Now we’ll see all the workflow schemes. Those that are available but which have not been assigned to any projects (Inactive). And those that are available and have been assigned to a project (active)
Click on the link under the ‘Workflow’ heading for a row.
Then you’ll be taken to the page where the workflow and status vaules are defined. You can view the workflow in both ‘Text’ (what you see now) and ‘Diagram’ form. Click on the ‘Diagram’ button to see the workflow diagram
On this page you’ll see the status values, linked by transition lines in a nice pretty picture format.
Much easier to digest I think you’ll agree. What you’ll also notice is that this workflow (the ‘Classic’ workflow) is a little more complicated than our simple ‘ToDo -> In Progress -> Done’ workflow that we’ve seen already.
No matter that it’s more complicated. What we want to focus on is applying this different workflow scheme to our project. We’ll show you how to do that next.
Please note that the following is optional! If you’re happy with the simple ‘ToDo -> In Progress -> Done’ workflow you already have then leave things as they are and DON’T apply what follows. If you’re a little more adventurous then you can follow the next set of steps and implement a slightly more advanced workflow.
To change the workflow for a project first select your project.
Then from here, bottom left, you’ll find the ‘Projects Settings’ link.
Once you’re on the Project Settings page you’ll see the workflows option in the list of settings:
Once you’ve selected that you’ll see the option to ‘Switch Scheme’.
When you select this you might get prompted to enter your Admin password. We’re into Jira configuration and settings now so Jira needs to know you have the privileges to do this. If you’ve followed through from the start you should just be able to enter your password again and continue to the ‘Associate Workflow Scheme’ page.
From here we’ll want to change to our ‘Classic’ scheme. Select ‘Classic’ from the drop down and click the ‘Assoiciate’ button.
The next page looks quite intimidaing but it’s not as bad as it seems. We have a set of status values in our current workflow. And we have a different set of status values in the new workflow we’re moving to. For all our existing issues Jira just needs to know how we’re going to map these different status values. What we want is to map like this…
TO DO Open
IN PROGRESS In Progress
A few things worth pointing out:
1. You’ll notice that there are more status values in our New workflow. You wont have current values to map to these
2. In the list presented even though you might have a current status value, say ‘In Progress’, if you have NO issues in that status you won’t need to define the mapping.
In our example Jira starts out suggesting this mapping for our ‘Task’ issue types:
Notice that Jira is telling us that we have 10 issues of issue type ‘Task’ that are impacted by this mapping. It’s telling us that those 10 issues are in either a ‘TO DO’ or ‘DONE’ state. So it’s just those states (for those 10 issues) that we need to instruct Jira on the mapping. So we’ll select the right mapping and click ‘Associate’.
When you click the assoicate button Jira will show you the progress page and once complete you can click ‘Acknowldege’. At which point you should see the Project Settings page which confirms that your project is now operating off the ‘Classic’ workflow scheme.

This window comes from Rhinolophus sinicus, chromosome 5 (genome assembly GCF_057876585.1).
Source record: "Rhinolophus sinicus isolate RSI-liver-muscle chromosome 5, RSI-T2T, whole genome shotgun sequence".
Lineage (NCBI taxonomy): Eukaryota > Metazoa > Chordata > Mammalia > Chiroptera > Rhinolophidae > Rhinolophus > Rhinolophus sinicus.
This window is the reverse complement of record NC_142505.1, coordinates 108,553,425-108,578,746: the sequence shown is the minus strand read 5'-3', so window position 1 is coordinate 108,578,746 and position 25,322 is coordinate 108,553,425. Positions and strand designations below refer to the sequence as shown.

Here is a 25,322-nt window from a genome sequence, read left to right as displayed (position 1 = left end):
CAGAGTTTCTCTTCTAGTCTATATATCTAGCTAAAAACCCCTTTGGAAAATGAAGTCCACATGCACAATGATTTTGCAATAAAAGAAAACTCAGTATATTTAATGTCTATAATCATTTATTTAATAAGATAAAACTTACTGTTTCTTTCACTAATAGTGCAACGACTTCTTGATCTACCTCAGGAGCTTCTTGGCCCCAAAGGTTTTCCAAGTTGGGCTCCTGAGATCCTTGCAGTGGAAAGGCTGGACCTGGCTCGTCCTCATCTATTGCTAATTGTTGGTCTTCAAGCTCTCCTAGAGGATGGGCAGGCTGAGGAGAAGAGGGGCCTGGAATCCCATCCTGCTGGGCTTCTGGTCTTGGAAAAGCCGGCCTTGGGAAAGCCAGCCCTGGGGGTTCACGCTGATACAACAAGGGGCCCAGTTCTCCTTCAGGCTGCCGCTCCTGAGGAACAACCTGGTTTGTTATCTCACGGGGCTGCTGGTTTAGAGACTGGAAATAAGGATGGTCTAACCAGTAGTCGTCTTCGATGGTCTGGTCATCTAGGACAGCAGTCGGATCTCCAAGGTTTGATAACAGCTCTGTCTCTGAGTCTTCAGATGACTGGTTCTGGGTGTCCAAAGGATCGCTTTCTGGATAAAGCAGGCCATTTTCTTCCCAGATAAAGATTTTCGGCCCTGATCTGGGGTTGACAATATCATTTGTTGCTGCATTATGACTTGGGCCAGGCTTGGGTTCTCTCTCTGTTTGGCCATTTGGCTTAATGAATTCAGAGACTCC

Let’s see how this Classic workflow scheme operates when we create and work with a new issue.
To see what happens with this new workflow click on the ‘Create’ button at the top of the page:
On the create issue screen make sure you have the correct project selected and the Issue Type of ‘Task’. Then click ‘Next’
On the create page enter details for the mandatory fields (Summary and Reporter).
Once you’ve created the task you can confirm that the initial starting status is Open (which is the default status from our new Classic Workflow Scheme).
And if you click the ‘View Workflow’ link you can see a graphical representation of the workflow this issue will follow:
And if you close this dialogue box you can step your issue through the various stages in the workflow with the Assign, Resolve Issue and Close Issue buttons.
Note that you have to assign the issue to yourself before you’ll see the ‘Start Progress’ button that allows you to move this issue into an ‘In Progress’ state.
As I’m sure you’re starting to realise there’s a lot more to this workflow stuff than first meets the eye. In fact we could do a complete course on just workflow based topics. However, so long as you understand the importance of the issue status values and you can transition your issues through the workflow (using the buttons like ‘Start Progress’ and ‘Done’) then you’ll get by just fine. If you take the time to understand the purpose of workflow schemes, applying those schemes to new projects and converting existing projects to new schemes then you’ll find you start to get far more out of Jira. Jira is supposed to be there to help you track work in the real world. The closer you match your Jira workflow to the workflow you’re following in the real world the more Jira can help you. Creating your own worlflows (as opossed to just selecting a workflow that’s already defined) is a topic we’ll pick up on another day.